In this November 2020 #mtpcon Digital
talk, Product Coach Shaun Russell
uses real-life examples to illustrate how product people learn and reveals why it is that some product managers develop faster than others.
Watch the 37-minute session in full
, or read on for the highlights.
Shaun starts his session by describing his experience of learning German after moving from the UK to Berlin four years ago. At the same time, he became an uncle and was interested to see if his grasp of the language would happen faster than his new niece Tabitha would learn to speak. As it turned out, when Shaun's German began to plateau, Tabitha's English was continuing to improve at an impressive rate. What Shaun realised what that Tabitha had something he didn't - ‘Sprachgefühl’. This German word, he explains, means the instinctive or intuitive grasp of the natural idiom of a language. So, while Tabitha didn't have the theory behind her language, she would simply, intuit it. "I believe this paradox of language learning, how young people can learn it so fast and all the people with more techniques and skills and theory should, but fail to learn so fast, is also mirrored by what we see in product." Perhaps, he says, there is also ‘Productgefühl’ or 'Product feel'- "the instinctive, intuitive grasp that we have for product management, the product that we're working with, and our relationship towards it."
To distil how we might all develop Productgefühl or Product feel, Shuan draws upon his experience as a coach over the last two years. During this time, he's coached 73 product managers and discovered that there are three main ways in which people learn:
- By doing
- From others
- From surroundings
Learn By Doing
To illustrate 'learning by doing', Shaun, talks about a coachee called Lynsey. Lynsey started out in customer service on Shaun's team, learning on the job from the customers she dealt with day in and day out. She then moved into a "baby PM" role and continued to learn the ropes, step by step and when the opportunity to take on her "next big challenge" (work on a major project in a Product Lead position), Lynsey made sure she was first in line. When the project was in full swing, she worked hard and learned by "going through the motions".
For Lynsey, says Shaun, the pattern is pretty clear. Over and over again, Lynsey would throw herself into new challenges. One in which she wasn't guaranteed success, but one through which she would always learn from. "At every single step, she took it on she embraced it. She really committed to it and tried to succeed. Even when it was a challenging new thing for her."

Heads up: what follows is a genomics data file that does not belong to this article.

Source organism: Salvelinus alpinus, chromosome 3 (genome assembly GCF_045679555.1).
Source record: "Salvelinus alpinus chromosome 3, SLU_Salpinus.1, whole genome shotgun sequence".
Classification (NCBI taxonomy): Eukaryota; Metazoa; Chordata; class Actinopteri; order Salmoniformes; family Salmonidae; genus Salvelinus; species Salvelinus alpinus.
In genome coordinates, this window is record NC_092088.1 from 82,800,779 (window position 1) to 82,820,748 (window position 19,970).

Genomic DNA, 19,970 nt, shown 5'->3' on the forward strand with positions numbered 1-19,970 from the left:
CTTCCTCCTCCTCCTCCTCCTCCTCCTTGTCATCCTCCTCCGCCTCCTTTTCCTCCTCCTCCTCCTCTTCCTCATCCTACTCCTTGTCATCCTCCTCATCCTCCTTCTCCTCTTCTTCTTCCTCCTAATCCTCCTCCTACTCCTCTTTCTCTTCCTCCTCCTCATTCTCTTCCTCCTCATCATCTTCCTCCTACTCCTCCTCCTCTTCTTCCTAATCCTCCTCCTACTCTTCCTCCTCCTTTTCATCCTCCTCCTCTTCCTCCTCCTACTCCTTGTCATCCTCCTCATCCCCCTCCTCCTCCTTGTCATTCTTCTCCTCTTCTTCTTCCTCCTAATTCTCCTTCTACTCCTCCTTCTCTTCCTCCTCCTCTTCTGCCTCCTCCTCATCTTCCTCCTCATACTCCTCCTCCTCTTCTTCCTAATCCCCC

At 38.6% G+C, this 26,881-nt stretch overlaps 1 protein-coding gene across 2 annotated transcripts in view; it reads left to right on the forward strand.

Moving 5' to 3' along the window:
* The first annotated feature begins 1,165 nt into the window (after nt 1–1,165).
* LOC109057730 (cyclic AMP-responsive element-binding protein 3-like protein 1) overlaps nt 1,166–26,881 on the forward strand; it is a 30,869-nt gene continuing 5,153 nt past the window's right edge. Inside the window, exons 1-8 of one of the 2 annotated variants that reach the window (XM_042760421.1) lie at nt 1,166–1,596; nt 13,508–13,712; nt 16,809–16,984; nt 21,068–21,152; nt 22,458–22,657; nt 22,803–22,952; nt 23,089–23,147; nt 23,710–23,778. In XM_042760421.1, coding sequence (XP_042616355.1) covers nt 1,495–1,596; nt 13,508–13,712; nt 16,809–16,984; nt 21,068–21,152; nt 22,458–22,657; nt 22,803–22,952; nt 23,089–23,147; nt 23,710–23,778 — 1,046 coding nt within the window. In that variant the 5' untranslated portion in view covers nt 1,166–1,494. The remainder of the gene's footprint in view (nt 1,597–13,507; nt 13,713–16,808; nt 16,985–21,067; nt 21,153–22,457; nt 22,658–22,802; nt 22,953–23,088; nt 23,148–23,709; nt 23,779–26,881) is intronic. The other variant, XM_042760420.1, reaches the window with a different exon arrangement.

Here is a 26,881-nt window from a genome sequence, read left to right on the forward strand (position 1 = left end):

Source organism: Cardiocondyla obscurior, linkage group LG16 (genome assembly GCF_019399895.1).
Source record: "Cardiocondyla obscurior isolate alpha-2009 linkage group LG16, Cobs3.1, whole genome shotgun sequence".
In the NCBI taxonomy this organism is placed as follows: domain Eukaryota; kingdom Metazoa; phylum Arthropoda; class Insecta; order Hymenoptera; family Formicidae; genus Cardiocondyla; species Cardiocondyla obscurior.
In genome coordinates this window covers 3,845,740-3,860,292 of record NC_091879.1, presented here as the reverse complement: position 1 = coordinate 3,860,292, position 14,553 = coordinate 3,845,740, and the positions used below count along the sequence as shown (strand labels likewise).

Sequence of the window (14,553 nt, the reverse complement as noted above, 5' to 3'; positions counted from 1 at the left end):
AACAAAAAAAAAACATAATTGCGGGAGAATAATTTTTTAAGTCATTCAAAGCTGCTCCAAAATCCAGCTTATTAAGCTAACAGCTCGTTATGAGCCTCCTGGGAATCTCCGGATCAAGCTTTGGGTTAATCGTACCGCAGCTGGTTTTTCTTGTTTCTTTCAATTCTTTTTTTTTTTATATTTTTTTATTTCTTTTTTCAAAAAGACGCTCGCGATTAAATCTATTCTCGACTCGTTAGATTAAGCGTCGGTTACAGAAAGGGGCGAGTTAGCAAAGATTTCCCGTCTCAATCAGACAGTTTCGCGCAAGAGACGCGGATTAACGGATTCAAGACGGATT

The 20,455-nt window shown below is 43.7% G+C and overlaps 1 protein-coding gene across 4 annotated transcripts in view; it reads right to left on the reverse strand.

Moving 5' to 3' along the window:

For this type for learning pattern to be successful, says Shaun, the product manager must be willing and ready to step up and their manager must ensure that their product manager always has a next big challenge lined up.
Learn From Others
Next, Shaun describes learning from others, something almost every coachee tells him that they do. "To be able to do this, he says, it's important to find people to guide you. Shaun calls these people 'Inside Guides' and says these should be people who are worth learning from, and who care about your growth. "If you're a product manager, then you're a generalist. You should have many different things to learn from the experts around you, and it should be relevant to what you're doing."
Ideally, your Inside Guide will be your line manager and have product knowledge themselves but, at a minimum, they "just need to be someone who cares and takes responsibility within your organisation. Someone who sees your work on a day-to-day basis." If you can't find that person, you're in the wrong company. "You should go and find somewhere where you will have people to learn from in these ways."
Advice on finding a coach
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Learn From Surroundings
The final category, learning from your surroundings, is one most product managers do without thinking about. But it's one Shaun thinks we can push further if we do it consciously.
This requires you to observe your team, to see "how they're operating, where they sit, how they talk to each other, what they are delivering, and why." Over time, your understanding of these observations will become more strategic. "Soon you start realising that actually, all this organisational politics affects me, I can see it playing out in the types of projects that we have," he says.
To best learn from your surroundings, Shaun recommends, making the effort to understand your company's organisational chart. Know who reports to who, especially in relation to product. You should also understand the business model, look up the budget/forecast documents to understand how the company is expected to grow, and finally, you should identify the ‘most important meeting’. As Shaun explains, there is almost always a meeting which really drives decisions and you should to try and find out which meeting that is. If needs be, he says: "Ask your line manager, what they think the most important meeting in the organisation is and if you can participate in these meetings, or simply asked to observe.”
So, why do some product managers develop faster than others? The answer, says Shaun, is that the fast learners take time to develop their ‘Product Feel’. They learn by doing and are always ready to embrace their next big challenge. They seek out the people around them with the most valuable insights and strive to learn from them. Finally, they observe everything happening around them and learn from their surroundings.
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